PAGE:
David Markey’s Top 10

David Markey’s Top10

Independent filmmaker and underground music aficionado David Markey’s films include 1991: The Year Punk Broke (1992) and the Los Angeles punk Super 8 cult classics The Slog Movie (1982), Desperate Teenage Lovedolls (1984), and its sequel Lovedolls Superstar (1986), all of which represent a unique record of the punk scene in Southern California throughout the 1980s and 1990s.

Nov 21, 2008
  • 1

    Herk Harvey

    Carnival of Souls

    Herk Harvey’s ahead-of-its-time 1962 low-budget film would be the template for many horror films to follow. But to call this simply a horror film would not do it justice. It will, however, scare the bejesus out of you!

  • 2

    Richard Linklater


    This film blew me away when I first viewed it, by accident, in a coffeehouse on Melrose prior to its theatrical release. It was playing nonstop in a back room, and I dragged many of my friends back to see it right away. Let’s just say, I related deeply. It’s Linklater’s first and hands-down best.

  • 3

    D. A. Pennebaker

    Monterey Pop

    A film I only saw once, but I can say it probably was the biggest influence on my film 1991: TYPB. My favorite scene: Mama Cass on acid watching Hendrix. You can see her mouth go, “Oh, wow.” Indeed.

  • 4

    David Maysles, Albert Maysles, Ellen Hovde, and Muffie Meyer

    Grey Gardens

    I have yet to see the Broadway production, but it warms my heart to know this brilliant documentary from Albert and David Maysles has inspired such a thing. An example of how a personal relationship between the filmmaker(s) and subject can in fact benefit the film itself. Fascinating, funny, and sad.

  • 5

    Robert Altman

    3 Women

    One of my all-time favorite Altman films, and clearly one of his strangest. I’ve seen it a bunch over the years, and I always see something new in it with each viewing. The idea for this came to Altman in a dream, and it’s fantastic that he took note and crafted this understated, surreal dark comedy from such a place. People just don’t make films like this anymore. Sissy Spacek and Shelley Duvall are perfect.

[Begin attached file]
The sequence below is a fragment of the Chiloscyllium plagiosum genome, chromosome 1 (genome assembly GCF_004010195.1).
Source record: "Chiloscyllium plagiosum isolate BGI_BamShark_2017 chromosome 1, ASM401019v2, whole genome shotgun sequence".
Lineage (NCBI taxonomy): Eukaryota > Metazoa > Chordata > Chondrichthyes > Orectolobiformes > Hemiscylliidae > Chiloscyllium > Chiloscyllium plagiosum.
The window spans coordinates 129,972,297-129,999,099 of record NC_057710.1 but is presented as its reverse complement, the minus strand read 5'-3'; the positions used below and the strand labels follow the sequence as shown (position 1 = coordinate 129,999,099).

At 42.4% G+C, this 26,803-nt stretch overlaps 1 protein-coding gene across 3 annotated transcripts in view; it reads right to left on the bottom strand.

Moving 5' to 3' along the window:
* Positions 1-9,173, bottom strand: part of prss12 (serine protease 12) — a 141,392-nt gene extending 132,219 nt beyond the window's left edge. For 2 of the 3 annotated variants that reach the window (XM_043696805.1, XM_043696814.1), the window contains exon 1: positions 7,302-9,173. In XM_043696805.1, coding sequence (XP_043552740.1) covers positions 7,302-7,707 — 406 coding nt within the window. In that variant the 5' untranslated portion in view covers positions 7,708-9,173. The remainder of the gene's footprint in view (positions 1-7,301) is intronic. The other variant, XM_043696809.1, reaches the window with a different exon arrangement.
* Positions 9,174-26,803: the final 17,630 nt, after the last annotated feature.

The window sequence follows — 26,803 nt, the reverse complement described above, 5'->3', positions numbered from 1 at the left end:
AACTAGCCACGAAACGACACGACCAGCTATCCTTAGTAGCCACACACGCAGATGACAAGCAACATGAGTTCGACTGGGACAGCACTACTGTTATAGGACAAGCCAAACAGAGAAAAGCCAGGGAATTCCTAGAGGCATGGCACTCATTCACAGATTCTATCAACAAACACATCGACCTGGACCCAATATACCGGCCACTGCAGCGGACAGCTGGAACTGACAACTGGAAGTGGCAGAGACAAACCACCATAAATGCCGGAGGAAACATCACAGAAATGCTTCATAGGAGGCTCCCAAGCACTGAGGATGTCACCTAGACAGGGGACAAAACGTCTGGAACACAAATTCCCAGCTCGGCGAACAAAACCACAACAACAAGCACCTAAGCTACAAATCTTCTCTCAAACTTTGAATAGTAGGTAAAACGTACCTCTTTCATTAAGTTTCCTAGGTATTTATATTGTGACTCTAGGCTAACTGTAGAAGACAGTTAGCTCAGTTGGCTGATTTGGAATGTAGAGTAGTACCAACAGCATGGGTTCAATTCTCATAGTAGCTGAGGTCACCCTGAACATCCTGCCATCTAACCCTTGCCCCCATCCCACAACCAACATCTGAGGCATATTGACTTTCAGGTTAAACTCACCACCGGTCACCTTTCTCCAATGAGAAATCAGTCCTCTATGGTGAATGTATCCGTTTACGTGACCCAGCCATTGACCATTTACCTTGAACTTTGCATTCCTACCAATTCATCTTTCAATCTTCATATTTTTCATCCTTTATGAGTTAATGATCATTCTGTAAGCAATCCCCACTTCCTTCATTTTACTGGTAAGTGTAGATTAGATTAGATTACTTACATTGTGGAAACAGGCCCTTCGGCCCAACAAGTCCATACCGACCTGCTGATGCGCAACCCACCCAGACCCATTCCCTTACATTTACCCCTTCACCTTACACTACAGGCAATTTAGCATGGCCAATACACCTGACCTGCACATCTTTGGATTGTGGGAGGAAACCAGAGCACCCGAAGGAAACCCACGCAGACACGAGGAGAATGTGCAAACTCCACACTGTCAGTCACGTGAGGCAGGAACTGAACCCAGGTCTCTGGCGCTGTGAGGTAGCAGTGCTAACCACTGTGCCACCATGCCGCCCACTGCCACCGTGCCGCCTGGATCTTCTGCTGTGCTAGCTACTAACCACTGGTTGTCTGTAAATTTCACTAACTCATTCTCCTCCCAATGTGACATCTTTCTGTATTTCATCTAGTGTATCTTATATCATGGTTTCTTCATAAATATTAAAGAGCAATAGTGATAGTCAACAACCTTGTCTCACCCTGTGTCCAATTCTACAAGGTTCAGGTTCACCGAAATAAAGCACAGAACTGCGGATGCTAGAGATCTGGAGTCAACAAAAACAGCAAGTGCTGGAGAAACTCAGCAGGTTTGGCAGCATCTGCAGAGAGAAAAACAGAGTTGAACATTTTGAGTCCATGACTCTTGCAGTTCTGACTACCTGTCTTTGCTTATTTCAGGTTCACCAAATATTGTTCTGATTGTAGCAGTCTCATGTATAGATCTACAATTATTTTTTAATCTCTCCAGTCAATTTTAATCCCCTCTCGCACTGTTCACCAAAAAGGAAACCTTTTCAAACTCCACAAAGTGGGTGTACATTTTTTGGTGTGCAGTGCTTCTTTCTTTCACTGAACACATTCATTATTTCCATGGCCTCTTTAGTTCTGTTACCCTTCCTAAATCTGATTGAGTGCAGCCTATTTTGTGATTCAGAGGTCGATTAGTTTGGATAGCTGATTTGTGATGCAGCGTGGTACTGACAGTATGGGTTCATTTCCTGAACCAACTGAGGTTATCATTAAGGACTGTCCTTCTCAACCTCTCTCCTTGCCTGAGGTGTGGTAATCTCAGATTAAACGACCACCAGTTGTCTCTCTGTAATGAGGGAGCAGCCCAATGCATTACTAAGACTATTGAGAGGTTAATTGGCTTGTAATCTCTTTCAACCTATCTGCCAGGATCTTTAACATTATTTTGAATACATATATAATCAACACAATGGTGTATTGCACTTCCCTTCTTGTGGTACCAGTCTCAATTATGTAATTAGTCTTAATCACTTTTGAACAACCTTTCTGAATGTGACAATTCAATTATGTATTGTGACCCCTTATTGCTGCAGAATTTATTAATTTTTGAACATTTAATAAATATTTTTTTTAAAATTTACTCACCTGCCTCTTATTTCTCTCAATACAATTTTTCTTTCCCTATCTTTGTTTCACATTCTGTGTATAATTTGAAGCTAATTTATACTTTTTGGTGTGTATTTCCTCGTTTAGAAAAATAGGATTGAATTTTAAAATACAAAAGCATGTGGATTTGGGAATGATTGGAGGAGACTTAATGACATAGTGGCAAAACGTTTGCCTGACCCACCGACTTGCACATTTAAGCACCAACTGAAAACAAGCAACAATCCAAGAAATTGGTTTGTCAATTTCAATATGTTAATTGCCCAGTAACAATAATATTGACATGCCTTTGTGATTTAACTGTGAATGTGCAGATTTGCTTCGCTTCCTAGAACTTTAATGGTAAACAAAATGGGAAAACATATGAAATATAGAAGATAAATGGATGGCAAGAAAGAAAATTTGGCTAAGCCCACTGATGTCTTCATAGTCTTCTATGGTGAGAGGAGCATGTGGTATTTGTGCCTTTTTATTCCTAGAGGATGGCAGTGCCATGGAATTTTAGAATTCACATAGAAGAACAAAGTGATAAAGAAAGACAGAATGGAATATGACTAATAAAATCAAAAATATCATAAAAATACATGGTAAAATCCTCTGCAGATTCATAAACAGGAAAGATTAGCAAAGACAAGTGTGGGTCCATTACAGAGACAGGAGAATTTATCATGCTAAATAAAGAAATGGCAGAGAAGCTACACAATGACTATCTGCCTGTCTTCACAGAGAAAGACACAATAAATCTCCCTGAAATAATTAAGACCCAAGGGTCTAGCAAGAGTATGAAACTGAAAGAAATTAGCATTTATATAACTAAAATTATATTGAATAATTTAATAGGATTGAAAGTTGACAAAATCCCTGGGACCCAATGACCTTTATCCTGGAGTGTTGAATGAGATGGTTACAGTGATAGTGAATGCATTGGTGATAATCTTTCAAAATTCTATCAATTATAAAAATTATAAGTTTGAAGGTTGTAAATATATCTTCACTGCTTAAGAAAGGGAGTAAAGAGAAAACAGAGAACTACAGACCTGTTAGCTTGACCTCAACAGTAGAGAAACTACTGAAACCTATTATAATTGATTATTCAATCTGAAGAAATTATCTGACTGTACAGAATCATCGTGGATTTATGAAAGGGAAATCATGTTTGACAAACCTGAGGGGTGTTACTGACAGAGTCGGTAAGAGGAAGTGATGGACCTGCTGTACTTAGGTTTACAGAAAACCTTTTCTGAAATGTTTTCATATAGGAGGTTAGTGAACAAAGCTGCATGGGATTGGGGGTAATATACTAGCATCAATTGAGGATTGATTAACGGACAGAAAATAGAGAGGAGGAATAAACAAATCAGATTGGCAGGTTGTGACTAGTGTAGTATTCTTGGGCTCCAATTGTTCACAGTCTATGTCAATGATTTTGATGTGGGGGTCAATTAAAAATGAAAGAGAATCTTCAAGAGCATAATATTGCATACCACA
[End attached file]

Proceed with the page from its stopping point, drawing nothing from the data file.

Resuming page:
• 6

    Terry Gilliam


    Terry Gilliam grows up from his Python days and delivers a knockout, which (like the Orwell that clearly inspired it) was spot-on in predicting the future. Yes, it’s funny, but it’s mostly bleak, and it is Gilliam’s ultimate film. I love that this DVD set has the hack studio edit included (the “Love Conquers All” version that was sadly used for television, in which a happy ending is inserted, therefore changing the meaning of the film). Kind of reminds me of what the Bush administration has done to the media over the last eight years.

  • 7

    John Cassavetes


    The entire John Cassavetes: Five Films set is a great collection/overview of the master of independent cinema, unparalleled badass, brilliant actor and filmmaker JC. Also, I have mad love for Gena Rowlands. How I wish they were my parents.

  • 8

    Rob Reiner

    This Is Spinal Tap

    Rock films, or rock bands for that matter, were never looked at quite the same way after this film was released. Rob Reiner, er, Marty DiBergi gets the director credit, but somehow I feel the combined improvisational talent of Christopher Guest, Michael McKean, and Harry Shearer has an awful lot to do with the sublime content within. Yes, it’s funny, but it’s also as painful as any Bergman epic. Such is life.

  • 9

    Terry Gilliam

    Fear and Loathing in Las Vegas

    This one has grown on me, and I realize it’s one of the better novel-to-film works from the 1960s counterculture. Also notable for the brilliant performances from Johnny Depp and Benicio del Toro.

  • 10

    Douglas Sirk

    All That Heaven Allows

    Technicolor is one of my weaknesses, and Douglas Sirk has a way with ahead-of-its-time drama unlike few others.